As part of its ongoing 50th Anniversary celebration, Eventide’s Flashback Series, which highlights groundbreaking products that first solidified the company as an audio technology leader, continues with the latest installment - H910 Harmonizer.
The success of the H910 was gratifying, especially considering its limitations; for one thing, you could only do so much with 100 milliseconds of delay! We were already thinking about a new, improved model even as the first H910s shipped. At the time—the mid ‘70s—IC technology was sprinting ahead. The 4k-bit RAM chips in the H910 became ‘old news’ once 16k-bit chips were available. And, by 1977, logic ICs had progressed to doing simple but fast arithmetic, which enabled a host of unheard-of effects.
The H949 benefited from the rapid pace of IC development with improved audio specs and much more. It represented a major advance in the very notion of an effects box and introduced the terms algorithm, random, and micropitch to the audio lexicon. Our marketing message was simple—“more of everything.”
The Glitch’s Tale
The long list of “more of everything” included longer delays, radical new features, and better audio specs. But, for this Flashback, we’ll focus on the ‘devilish pitch change glitch’ that plagued the H910 and the method that we came up with for smiting it.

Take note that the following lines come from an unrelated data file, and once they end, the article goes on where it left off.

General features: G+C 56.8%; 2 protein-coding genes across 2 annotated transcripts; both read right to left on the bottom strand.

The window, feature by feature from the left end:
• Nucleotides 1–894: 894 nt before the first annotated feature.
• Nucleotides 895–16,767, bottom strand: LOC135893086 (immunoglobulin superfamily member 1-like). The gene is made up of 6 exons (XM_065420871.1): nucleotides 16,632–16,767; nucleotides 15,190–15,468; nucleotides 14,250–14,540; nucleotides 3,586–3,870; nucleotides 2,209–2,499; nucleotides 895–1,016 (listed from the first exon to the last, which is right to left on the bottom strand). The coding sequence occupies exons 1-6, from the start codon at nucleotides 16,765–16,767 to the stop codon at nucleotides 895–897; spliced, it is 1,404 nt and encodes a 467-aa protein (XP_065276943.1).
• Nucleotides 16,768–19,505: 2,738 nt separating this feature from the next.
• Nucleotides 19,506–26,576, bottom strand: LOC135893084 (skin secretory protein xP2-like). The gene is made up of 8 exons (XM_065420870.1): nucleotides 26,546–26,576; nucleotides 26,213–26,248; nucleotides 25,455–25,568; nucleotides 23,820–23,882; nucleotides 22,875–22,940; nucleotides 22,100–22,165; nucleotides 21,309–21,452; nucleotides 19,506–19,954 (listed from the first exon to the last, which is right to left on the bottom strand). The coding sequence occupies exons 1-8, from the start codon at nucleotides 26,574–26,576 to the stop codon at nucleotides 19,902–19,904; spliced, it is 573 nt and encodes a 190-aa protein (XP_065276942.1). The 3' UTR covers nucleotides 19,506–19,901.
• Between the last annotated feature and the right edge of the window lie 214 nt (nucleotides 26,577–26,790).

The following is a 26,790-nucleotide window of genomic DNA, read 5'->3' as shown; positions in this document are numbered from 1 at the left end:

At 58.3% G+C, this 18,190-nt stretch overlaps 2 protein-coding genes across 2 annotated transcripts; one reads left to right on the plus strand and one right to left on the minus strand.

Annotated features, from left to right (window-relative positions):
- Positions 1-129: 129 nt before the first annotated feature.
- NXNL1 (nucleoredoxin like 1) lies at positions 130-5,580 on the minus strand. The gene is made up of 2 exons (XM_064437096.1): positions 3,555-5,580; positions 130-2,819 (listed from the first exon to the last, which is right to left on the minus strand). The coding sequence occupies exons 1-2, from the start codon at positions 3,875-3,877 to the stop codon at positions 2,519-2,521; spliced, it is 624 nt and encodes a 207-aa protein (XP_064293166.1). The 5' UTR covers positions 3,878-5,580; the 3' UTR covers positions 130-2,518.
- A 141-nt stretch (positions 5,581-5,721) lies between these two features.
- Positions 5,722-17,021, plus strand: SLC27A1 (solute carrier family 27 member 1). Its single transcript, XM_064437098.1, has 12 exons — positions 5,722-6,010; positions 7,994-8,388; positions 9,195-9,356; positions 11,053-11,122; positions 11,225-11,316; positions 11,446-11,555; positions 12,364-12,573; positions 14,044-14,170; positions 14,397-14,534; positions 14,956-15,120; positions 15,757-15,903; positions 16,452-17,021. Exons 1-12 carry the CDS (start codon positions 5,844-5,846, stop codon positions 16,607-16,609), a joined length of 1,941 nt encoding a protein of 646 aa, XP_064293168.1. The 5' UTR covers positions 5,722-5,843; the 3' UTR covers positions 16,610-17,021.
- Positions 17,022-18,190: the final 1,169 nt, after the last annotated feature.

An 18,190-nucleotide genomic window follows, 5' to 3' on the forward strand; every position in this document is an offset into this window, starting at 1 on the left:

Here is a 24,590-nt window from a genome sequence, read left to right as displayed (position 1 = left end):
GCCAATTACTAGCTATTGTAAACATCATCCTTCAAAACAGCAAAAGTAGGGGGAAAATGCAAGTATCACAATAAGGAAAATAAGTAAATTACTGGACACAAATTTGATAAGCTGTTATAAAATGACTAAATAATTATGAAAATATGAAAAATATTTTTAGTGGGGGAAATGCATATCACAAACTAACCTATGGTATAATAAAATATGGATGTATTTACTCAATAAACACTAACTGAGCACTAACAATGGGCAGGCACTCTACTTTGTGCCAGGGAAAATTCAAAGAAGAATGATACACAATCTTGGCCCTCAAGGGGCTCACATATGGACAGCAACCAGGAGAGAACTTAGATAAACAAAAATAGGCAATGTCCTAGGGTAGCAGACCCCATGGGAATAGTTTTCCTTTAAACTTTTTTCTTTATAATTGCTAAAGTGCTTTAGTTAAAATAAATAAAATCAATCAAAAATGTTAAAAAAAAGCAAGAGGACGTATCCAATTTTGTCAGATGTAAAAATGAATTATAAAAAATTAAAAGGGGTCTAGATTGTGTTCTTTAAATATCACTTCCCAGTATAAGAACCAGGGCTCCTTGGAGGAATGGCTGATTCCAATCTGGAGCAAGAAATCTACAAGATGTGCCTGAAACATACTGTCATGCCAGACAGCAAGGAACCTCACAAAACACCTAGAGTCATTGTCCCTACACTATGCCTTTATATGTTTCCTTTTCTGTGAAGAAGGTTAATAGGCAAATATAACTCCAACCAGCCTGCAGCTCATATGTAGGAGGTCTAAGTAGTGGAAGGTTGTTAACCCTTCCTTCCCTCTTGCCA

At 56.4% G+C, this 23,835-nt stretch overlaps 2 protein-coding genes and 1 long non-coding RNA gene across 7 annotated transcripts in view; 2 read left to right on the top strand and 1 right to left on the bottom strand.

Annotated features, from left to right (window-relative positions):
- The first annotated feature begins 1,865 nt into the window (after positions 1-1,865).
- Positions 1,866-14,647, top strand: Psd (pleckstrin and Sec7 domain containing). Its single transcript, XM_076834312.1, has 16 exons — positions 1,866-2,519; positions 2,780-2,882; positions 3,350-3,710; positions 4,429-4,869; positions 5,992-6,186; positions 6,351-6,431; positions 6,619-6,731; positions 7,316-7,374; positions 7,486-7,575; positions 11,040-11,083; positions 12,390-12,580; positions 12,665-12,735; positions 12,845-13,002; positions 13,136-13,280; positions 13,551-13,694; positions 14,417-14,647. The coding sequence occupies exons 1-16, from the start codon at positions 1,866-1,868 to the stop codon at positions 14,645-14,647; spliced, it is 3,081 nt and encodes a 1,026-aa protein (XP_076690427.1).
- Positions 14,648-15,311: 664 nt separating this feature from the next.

Why was taming the glitch so important? Didn’t some people love that devilish glitch? Yes, perhaps some did, but most simply tolerated the glitch while appreciating that the H910 opened up a new world of sonic possibilities. Others had the hope that it could be used to help solve a sticky problem: ‘pitchy’ vocals. On that score, it fell short for two reasons. First, it was difficult to dial in small, precise pitch ratios, and second, the random glitch made for hit-or-miss results.
The H949 was the first pitch-change box designed to be a tool for tuning. It had the necessary fine resolution, as well as the ability to analyze audio in real-time and make decisions that avoided audible glitches. Engineers welcomed this new capability and found that while monitoring a problematic track, they could twist the big knob—at the right time and by just the right amount—to bring a wandering pitch in tune. Bear in mind that, in 1979, autotune was still more than a decade away. This process was a hands-on, real-time performance. Engineers discovered that the H949 could bail them out. Here’s a case in point:
The path to solving the glitch problem took a number of twists and turns. If you’re game, come along with us as we travel Nerd Boulevard! Alternatively, flash forward to Flashback 7.2 for a deep dive into the H949’s many groundbreaking features.
The Mystery Chip
Here’s the H949 with its top board flipped up:
Take a close look at the add-on circuit board, the LU-618; dubbed the Lupine Board: